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Original Issue

THE WEEK (Jan. 14-20)


After St. John's defeated skidding Boston College 66-59 before a crowd of 11,325 in Boston Garden, swingman Chris Mullin was asked how he had rallied the Redmen from a 40-30 deficit with 15:58 to play. "Hey," said Mullin, "it's just a matter of playing the game right." Easy for Mullin to say. He scored a game-high 24 points and had eight rebounds in his first appearance on the Garden's parquet floor. "He came out, and he gave a performance," said Redmen coach Lou Carnesecca. "The Garden? That might've crossed his mind."

Until the final four minutes, BC seemed to have all the right moves. Despite the absence of center Trevor Gordon, who had lost his eligibility because he'd failed to complete a term paper in a fall semester business class, the Eagles frustrated the Redmen inside by alternately double-teaming 7-foot Bill Wennington and 6'8" skywalker Walter Berry. Meanwhile, Boston College's aggressive 1-2-2 zone defense kept Mullin so far from the hoop that he was actually out of his shooting range.

"They pushed me out like 30 feet from the basket," said Mullin. "I had to do something to get into the flow of the offense. In the second half, I started to look more along the baseline and down the middle." Mullin's strategy paid off; he got 16 of his points after intermission. "He's a player, that's all," said Celtics president Red Auerbach, who was in the stands. "He's got a quick release, great range and is just a competitor." Hey, Red, remind you of anyone you know?

After Connecticut dropped early-season games to lowly Fairfield and Providence, the annual Let's Fire Dom Perno chants were heard again throughout the state. But Perno is accustomed to such talk. Although he has guided UConn to one NCAA and three NIT tournament appearances since 1977-78, he has failed to keep talented Connecticut high school stars such as John Pinone and Harold Pressley (Villanova), John Bagley, Jay Murphy and Michael Adams (Boston College), Rod Foster (UCLA) and Charlie Smith (Pitt) at home. Thus the Huskies' 70-68 upset of Syracuse before 30,161 fans in the Carrier Dome, which ran their record to 6-7, was a help. "I think it was a great win. I'm happy for Dom because it was a shot in the arm," says Lou Carnesecca. "It was a psychological boost. It says to the players, 'Hey, we can win.' " Well, at least it silenced the UConn boo-birds for a week.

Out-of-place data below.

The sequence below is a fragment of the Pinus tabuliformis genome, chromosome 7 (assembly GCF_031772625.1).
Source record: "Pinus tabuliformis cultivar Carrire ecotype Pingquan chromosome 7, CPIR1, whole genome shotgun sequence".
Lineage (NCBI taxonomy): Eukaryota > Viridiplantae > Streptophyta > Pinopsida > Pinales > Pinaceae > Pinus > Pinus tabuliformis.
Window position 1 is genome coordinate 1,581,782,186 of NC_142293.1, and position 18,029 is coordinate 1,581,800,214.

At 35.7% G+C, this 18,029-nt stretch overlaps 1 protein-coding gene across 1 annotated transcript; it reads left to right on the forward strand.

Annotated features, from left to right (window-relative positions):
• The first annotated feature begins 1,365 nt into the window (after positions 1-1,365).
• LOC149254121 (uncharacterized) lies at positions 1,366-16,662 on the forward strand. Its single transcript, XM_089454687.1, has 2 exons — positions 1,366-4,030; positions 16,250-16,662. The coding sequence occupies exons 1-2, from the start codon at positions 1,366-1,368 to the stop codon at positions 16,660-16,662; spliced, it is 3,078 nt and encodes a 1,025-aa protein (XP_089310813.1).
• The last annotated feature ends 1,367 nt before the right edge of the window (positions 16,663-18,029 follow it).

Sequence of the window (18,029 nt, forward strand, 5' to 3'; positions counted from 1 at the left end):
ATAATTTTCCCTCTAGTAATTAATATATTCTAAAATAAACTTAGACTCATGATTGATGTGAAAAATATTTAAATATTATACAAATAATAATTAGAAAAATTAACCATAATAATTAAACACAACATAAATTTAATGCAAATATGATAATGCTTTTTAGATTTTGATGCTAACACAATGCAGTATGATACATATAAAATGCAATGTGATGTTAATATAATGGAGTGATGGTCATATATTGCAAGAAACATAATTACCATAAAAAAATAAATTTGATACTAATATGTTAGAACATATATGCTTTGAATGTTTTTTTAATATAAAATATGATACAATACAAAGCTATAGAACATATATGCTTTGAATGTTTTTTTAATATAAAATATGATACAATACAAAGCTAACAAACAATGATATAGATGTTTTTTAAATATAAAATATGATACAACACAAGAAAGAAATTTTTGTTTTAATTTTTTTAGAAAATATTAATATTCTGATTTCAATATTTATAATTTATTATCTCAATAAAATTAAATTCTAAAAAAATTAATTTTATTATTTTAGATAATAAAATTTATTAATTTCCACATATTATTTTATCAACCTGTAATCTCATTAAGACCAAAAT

Jerry H. Lewis has never, in his 18 years as coach at Tougaloo College, a small, predominantly black, liberal arts school in suburban Jackson, Miss., had the luxury of scouting high school talent almost every night. Lewis is getting in plenty of scouting this season, but he's quick to add, "I'm not proud of it." That's because Lewis and Tougaloo athletic director James Coleman canceled the Bulldogs' last 20 games of this season when they learned that nine of their 12 varsity players had failed to meet the school's scholarship standards during the fall semester.

The Tougaloo nine—eight sophomores and one junior—either fell below the minimum of 12 passing credits or failed to meet the minimum grade-point average the college requires of all its students. Though the school will lose no money because of the forfeitures, it did lose some pride. "When we told the guys, they were solemn and sad," says Lewis, who has a 266-225 record at Tougaloo, including a 3-4 mark this season.

The nine players are still in school and will retain their financial aid. But no Bulldog will be allowed to touch a basketball in Brownlee Hall until at least Feb. 22. "I don't know if there's a silver lining in any of this," says Lewis. "But if it helps them to realize the seriousness of their lives, and helps them to go on to get their degrees, it will be a silver lining for everyone. I will know we did the right thing."

Alabama-Birmingham coach Gene Bartow swears he's not superstitious, but his actions betray his words. During the last six games of the Blazers' current seven-game winning streak, including last week's 68-66 Sun Belt win at Western Kentucky, Bartow has worn the same navy-blue blazer, along with the maroon sweater he got at the Great Alaska Shootout in November. He has also continued to start 6'7" senior center Pipo Marrero, normally a crowd-pleasing reserve from Rio Piedras, Puerto Rico. Marrero has averaged just 7.8 minutes while playing in 13 of UAB's 19 games, but its record with him as a starter is 10-0. "We have some players that we think are better coming off the bench," says Bartow. As for his superstitions, he says coyly, "In the coaching profession, you can never be too careful."

"We've had a hard time shaking the image of having suntan lotion, oranges and a good time, but no tough competitors," said Florida coach Norm Sloan after the Gators whipped Kentucky 67-55 in Rupp Arena. "This ought to give confidence to the people supporting our program, because we did play tough and got the job done." Indeed, the Gators handed the Cats only their 13th loss in Rupp since it opened in 1976. Only a basket by Kenny Walker at the buzzer kept the final margin from matching the worst Kentucky defeat in that building—a 78-64 loss to Alabama in 1980.